I strive to be a better fool every day. Having been threatened, harassed, and almost trans-bashed a couple times wearing the Ms. Pac-Mondrian costume, the male privilege I have otherwise enjoyed for the better part of my life was stripped away and I was face to face with the violence that threatens anyone not gendered male (women and those that violate gender or sexual norms). I felt guilty, like a tourist or like a transgender interloper and realised in the most visceral way what threat trans people who wear the clothes to mark their gender of preference but can't "pass" face on a day to day basis. Holly's advice on the protocol for my behaviour in costume about getting to events and avoiding violence is a script she's lived by for a long time. I also feel deeply ashamed that one of the things I did when faced with a threat from someone yelling that I was a fag was to say I wasn't gay. My fear led to an attempt to retreat to my privileged gender/sex position, that it was OK, I'm really just one of the boys. Ultimately it's not constructive for me to dwell on it, and I almost laugh at it now, because of course it has no effect on people who greet genderqueerism with vioence, gay, bi, transvestite, transsexual, it's all the same trash/target. The presence of the bouncer outside the club and my own hasty dash into a cab were what defused the situtation.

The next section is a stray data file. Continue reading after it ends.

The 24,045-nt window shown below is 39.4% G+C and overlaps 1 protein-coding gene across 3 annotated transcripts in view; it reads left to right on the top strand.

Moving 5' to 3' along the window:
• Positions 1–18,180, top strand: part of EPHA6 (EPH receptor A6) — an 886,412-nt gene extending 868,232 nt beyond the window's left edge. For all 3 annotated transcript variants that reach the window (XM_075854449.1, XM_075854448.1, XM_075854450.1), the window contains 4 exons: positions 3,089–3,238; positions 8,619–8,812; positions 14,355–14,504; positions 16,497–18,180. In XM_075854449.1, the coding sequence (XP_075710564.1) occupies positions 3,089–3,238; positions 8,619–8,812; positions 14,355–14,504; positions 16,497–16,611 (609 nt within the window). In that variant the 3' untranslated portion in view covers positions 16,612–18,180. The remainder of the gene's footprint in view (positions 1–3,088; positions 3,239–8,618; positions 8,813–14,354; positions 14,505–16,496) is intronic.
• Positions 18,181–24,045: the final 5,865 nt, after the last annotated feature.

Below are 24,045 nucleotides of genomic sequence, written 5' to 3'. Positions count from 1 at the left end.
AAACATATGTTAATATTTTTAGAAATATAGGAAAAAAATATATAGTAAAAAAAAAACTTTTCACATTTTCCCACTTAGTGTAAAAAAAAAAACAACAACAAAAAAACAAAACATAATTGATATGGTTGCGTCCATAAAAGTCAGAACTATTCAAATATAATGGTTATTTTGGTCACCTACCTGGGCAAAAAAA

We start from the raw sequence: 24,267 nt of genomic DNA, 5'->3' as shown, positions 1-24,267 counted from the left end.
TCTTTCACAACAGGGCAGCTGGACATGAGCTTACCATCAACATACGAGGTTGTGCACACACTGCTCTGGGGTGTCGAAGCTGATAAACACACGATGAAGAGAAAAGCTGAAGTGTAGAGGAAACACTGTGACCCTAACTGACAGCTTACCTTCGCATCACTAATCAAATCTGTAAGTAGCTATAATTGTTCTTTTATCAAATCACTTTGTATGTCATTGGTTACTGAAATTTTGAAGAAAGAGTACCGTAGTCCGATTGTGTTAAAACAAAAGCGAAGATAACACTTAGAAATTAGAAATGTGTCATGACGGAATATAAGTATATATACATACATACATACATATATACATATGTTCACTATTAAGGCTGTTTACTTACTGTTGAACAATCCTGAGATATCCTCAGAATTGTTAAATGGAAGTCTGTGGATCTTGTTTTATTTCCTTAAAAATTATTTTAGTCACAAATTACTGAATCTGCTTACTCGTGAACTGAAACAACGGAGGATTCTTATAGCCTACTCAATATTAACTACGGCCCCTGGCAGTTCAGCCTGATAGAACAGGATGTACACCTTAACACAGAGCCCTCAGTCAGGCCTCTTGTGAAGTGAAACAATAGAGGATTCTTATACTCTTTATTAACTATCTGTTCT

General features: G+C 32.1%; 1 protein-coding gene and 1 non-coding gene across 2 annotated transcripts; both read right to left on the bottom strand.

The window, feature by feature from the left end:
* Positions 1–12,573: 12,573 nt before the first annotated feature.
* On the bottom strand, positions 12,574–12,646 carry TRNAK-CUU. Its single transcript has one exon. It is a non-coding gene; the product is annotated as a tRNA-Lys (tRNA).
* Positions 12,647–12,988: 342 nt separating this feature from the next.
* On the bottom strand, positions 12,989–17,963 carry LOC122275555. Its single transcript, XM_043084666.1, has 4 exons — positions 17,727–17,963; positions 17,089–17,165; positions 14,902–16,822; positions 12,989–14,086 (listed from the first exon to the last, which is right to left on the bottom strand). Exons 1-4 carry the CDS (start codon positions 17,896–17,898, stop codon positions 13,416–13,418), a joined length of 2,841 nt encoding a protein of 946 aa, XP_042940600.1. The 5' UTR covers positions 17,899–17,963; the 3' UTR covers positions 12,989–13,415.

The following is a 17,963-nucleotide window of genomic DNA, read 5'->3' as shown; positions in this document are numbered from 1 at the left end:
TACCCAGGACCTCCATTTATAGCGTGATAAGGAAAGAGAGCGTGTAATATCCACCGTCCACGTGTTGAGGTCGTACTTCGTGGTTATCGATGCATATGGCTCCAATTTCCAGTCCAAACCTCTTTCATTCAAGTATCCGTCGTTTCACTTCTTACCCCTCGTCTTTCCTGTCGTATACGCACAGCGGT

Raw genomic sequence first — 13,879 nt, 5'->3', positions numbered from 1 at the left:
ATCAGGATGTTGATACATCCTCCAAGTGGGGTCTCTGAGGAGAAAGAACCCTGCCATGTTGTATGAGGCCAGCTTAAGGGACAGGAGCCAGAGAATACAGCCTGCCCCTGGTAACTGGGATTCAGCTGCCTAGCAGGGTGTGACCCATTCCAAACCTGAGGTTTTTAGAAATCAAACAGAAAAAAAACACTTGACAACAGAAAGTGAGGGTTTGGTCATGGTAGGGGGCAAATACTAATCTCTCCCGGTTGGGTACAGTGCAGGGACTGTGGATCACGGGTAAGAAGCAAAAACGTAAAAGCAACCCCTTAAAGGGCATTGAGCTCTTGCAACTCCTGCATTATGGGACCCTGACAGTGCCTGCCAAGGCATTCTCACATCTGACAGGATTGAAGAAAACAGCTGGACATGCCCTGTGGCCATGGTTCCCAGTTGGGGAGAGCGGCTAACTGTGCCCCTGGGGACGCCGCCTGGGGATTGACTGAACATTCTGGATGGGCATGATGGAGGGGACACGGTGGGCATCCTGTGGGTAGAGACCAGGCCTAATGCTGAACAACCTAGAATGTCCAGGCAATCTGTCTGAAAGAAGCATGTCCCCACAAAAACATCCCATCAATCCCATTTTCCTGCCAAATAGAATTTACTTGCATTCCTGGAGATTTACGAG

I have managed to avoid any violence so far, and am taking precautions to do so in the future. It also reminded me of the time when I did get gay-bashed outside of a bar in Brampton. I was accused of being gay because of how I danced, and although I escaped injury in the altercation that followed, a friend of mine who helped me out got his nose broken and we spent the next several hours in the hospital. So gender issues have been on my mind a lot lately.
Here's my favourite passage from Patrick Califia's Sex Changes: Transgender Politics, which was written while he identified as a lesbian. He has since undergone hormone therapy and lives as a man: